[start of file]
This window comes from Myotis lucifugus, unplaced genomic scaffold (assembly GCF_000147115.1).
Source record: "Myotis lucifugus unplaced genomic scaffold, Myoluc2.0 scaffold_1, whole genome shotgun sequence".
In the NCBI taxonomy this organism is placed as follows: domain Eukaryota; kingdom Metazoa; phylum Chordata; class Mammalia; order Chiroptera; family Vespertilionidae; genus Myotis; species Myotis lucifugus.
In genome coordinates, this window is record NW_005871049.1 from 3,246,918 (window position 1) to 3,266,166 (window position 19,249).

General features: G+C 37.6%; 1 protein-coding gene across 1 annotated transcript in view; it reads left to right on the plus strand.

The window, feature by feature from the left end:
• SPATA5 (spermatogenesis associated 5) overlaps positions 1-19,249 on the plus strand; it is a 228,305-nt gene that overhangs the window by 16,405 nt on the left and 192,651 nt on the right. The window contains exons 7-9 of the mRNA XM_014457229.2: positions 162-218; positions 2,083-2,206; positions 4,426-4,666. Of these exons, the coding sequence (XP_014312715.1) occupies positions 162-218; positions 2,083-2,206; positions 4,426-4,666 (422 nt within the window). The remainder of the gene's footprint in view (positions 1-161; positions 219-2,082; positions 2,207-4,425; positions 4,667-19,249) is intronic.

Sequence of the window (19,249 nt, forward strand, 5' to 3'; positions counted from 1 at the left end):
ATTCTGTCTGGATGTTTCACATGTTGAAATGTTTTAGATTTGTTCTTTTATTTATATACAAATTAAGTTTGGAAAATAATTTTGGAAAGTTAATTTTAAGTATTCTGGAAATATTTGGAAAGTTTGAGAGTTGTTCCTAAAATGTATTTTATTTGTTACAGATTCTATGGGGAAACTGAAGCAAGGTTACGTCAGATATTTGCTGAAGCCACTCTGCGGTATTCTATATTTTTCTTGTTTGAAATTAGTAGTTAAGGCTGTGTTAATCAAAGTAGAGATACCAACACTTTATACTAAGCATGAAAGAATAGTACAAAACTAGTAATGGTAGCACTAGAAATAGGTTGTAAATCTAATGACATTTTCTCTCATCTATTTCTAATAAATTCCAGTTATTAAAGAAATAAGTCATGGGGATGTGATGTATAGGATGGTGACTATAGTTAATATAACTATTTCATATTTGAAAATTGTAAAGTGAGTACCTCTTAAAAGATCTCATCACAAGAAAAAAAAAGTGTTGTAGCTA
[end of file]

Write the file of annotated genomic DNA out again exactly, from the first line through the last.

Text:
This window comes from Myotis lucifugus, unplaced genomic scaffold (assembly GCF_000147115.1).
Source record: "Myotis lucifugus unplaced genomic scaffold, Myoluc2.0 scaffold_1, whole genome shotgun sequence".
In the NCBI taxonomy this organism is placed as follows: domain Eukaryota; kingdom Metazoa; phylum Chordata; class Mammalia; order Chiroptera; family Vespertilionidae; genus Myotis; species Myotis lucifugus.
In genome coordinates, this window is record NW_005871049.1 from 3,246,918 (window position 1) to 3,266,166 (window position 19,249).

General features: G+C 37.6%; 1 protein-coding gene across 1 annotated transcript in view; it reads left to right on the plus strand.

The window, feature by feature from the left end:
• SPATA5 (spermatogenesis associated 5) overlaps positions 1-19,249 on the plus strand; it is a 228,305-nt gene that overhangs the window by 16,405 nt on the left and 192,651 nt on the right. The window contains exons 7-9 of the mRNA XM_014457229.2: positions 162-218; positions 2,083-2,206; positions 4,426-4,666. Of these exons, the coding sequence (XP_014312715.1) occupies positions 162-218; positions 2,083-2,206; positions 4,426-4,666 (422 nt within the window). The remainder of the gene's footprint in view (positions 1-161; positions 219-2,082; positions 2,207-4,425; positions 4,667-19,249) is intronic.

Sequence of the window (19,249 nt, forward strand, 5' to 3'; positions counted from 1 at the left end):
ATTCTGTCTGGATGTTTCACATGTTGAAATGTTTTAGATTTGTTCTTTTATTTATATACAAATTAAGTTTGGAAAATAATTTTGGAAAGTTAATTTTAAGTATTCTGGAAATATTTGGAAAGTTTGAGAGTTGTTCCTAAAATGTATTTTATTTGTTACAGATTCTATGGGGAAACTGAAGCAAGGTTACGTCAGATATTTGCTGAAGCCACTCTGCGGTATTCTATATTTTTCTTGTTTGAAATTAGTAGTTAAGGCTGTGTTAATCAAAGTAGAGATACCAACACTTTATACTAAGCATGAAAGAATAGTACAAAACTAGTAATGGTAGCACTAGAAATAGGTTGTAAATCTAATGACATTTTCTCTCATCTATTTCTAATAAATTCCAGTTATTAAAGAAATAAGTCATGGGGATGTGATGTATAGGATGGTGACTATAGTTAATATAACTATTTCATATTTGAAAATTGTAAAGTGAGTACCTCTTAAAAGATCTCATCACAAGAAAAAAAAAGTGTTGTAGCTA